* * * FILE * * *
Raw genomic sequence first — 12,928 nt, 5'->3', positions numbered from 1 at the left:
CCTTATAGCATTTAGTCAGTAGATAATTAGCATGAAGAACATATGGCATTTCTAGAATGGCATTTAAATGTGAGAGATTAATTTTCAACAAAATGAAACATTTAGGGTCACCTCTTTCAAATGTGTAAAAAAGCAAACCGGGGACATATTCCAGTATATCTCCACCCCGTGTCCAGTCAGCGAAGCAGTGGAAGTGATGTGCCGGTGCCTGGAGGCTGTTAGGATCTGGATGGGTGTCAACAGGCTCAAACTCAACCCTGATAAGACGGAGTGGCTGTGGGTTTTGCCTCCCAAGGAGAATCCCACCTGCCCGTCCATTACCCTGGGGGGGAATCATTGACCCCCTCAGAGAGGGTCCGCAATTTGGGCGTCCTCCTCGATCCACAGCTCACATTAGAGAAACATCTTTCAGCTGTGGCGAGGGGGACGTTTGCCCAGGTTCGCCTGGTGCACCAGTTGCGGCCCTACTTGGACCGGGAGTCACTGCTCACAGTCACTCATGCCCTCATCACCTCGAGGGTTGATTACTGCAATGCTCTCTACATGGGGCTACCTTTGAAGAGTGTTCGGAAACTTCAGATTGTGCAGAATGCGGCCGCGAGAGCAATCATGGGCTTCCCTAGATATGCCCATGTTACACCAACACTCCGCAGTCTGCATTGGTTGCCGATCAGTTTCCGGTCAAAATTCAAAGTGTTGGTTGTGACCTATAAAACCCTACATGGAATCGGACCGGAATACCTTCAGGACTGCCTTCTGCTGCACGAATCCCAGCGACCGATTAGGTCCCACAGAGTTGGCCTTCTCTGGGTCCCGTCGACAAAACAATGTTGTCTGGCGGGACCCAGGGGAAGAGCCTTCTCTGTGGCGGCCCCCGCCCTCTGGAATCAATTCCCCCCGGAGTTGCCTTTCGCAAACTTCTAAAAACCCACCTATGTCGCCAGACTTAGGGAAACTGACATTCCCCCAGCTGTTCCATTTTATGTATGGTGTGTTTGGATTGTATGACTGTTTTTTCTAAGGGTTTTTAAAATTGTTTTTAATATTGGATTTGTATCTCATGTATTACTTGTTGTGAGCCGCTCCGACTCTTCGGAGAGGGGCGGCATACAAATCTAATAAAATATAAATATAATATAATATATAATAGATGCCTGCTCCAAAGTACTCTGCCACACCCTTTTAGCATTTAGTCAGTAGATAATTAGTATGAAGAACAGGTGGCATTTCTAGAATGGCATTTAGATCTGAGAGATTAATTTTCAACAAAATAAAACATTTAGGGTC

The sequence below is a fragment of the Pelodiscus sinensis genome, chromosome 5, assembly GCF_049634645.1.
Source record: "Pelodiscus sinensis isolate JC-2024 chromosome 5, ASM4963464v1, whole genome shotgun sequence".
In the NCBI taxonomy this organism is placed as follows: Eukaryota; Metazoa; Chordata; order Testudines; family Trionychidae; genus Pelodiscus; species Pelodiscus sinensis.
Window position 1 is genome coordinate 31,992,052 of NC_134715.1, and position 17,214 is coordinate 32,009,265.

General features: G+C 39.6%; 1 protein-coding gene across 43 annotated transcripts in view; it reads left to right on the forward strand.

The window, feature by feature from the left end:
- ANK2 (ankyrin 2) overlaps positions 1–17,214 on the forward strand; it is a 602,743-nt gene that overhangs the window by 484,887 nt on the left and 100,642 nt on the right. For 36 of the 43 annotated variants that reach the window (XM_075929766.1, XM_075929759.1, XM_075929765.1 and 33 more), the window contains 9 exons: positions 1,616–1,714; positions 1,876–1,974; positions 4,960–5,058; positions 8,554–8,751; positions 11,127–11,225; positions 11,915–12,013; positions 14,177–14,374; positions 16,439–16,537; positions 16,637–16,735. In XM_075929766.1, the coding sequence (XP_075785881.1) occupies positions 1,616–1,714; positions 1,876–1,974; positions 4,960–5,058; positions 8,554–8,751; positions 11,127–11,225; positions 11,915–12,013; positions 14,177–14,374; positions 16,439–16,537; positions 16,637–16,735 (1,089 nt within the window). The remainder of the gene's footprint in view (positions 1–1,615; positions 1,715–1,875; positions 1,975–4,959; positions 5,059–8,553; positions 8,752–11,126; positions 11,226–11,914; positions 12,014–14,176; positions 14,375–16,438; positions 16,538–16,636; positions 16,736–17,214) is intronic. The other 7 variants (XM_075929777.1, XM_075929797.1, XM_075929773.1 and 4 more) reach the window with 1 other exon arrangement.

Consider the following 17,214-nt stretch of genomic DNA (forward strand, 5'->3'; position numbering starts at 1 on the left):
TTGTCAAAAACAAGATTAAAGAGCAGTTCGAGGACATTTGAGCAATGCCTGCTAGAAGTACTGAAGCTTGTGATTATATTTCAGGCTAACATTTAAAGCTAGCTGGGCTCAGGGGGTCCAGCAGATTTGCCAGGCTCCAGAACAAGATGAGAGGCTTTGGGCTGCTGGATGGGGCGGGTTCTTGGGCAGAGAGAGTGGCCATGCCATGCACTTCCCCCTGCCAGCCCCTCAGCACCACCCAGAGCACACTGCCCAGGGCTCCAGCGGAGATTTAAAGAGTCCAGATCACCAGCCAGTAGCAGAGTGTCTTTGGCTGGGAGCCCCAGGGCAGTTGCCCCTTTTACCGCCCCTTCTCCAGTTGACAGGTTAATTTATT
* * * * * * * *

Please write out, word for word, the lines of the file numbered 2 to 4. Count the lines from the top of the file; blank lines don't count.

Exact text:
CCTTATAGCATTTAGTCAGTAGATAATTAGCATGAAGAACATATGGCATTTCTAGAATGGCATTTAAATGTGAGAGATTAATTTTCAACAAAATGAAACATTTAGGGTCACCTCTTTCAAATGTGTAAAAAAGCAAACCGGGGACATATTCCAGTATATCTCCACCCCGTGTCCAGTCAGCGAAGCAGTGGAAGTGATGTGCCGGTGCCTGGAGGCTGTTAGGATCTGGATGGGTGTCAACAGGCTCAAACTCAACCCTGATAAGACGGAGTGGCTGTGGGTTTTGCCTCCCAAGGAGAATCCCACCTGCCCGTCCATTACCCTGGGGGGGAATCATTGACCCCCTCAGAGAGGGTCCGCAATTTGGGCGTCCTCCTCGATCCACAGCTCACATTAGAGAAACATCTTTCAGCTGTGGCGAGGGGGACGTTTGCCCAGGTTCGCCTGGTGCACCAGTTGCGGCCCTACTTGGACCGGGAGTCACTGCTCACAGTCACTCATGCCCTCATCACCTCGAGGGTTGATTACTGCAATGCTCTCTACATGGGGCTACCTTTGAAGAGTGTTCGGAAACTTCAGATTGTGCAGAATGCGGCCGCGAGAGCAATCATGGGCTTCCCTAGATATGCCCATGTTACACCAACACTCCGCAGTCTGCATTGGTTGCCGATCAGTTTCCGGTCAAAATTCAAAGTGTTGGTTGTGACCTATAAAACCCTACATGGAATCGGACCGGAATACCTTCAGGACTGCCTTCTGCTGCACGAATCCCAGCGACCGATTAGGTCCCACAGAGTTGGCCTTCTCTGGGTCCCGTCGACAAAACAATGTTGTCTGGCGGGACCCAGGGGAAGAGCCTTCTCTGTGGCGGCCCCCGCCCTCTGGAATCAATTCCCCCCGGAGTTGCCTTTCGCAAACTTCTAAAAACCCACCTATGTCGCCAGACTTAGGGAAACTGACATTCCCCCAGCTGTTCCATTTTATGTATGGTGTGTTTGGATTGTATGACTGTTTTTTCTAAGGGTTTTTAAAATTGTTTTTAATATTGGATTTGTATCTCATGTATTACTTGTTGTGAGCCGCTCCGACTCTTCGGAGAGGGGCGGCATACAAATCTAATAAAATATAAATATAATATAATATATAATAGATGCCTGCTCCAAAGTACTCTGCCACACCCTTTTAGCATTTAGTCAGTAGATAATTAGTATGAAGAACAGGTGGCATTTCTAGAATGGCATTTAGATCTGAGAGATTAATTTTCAACAAAATAAAACATTTAGGGTC

The sequence below is a fragment of the Pelodiscus sinensis genome, chromosome 5, assembly GCF_049634645.1.
Source record: "Pelodiscus sinensis isolate JC-2024 chromosome 5, ASM4963464v1, whole genome shotgun sequence".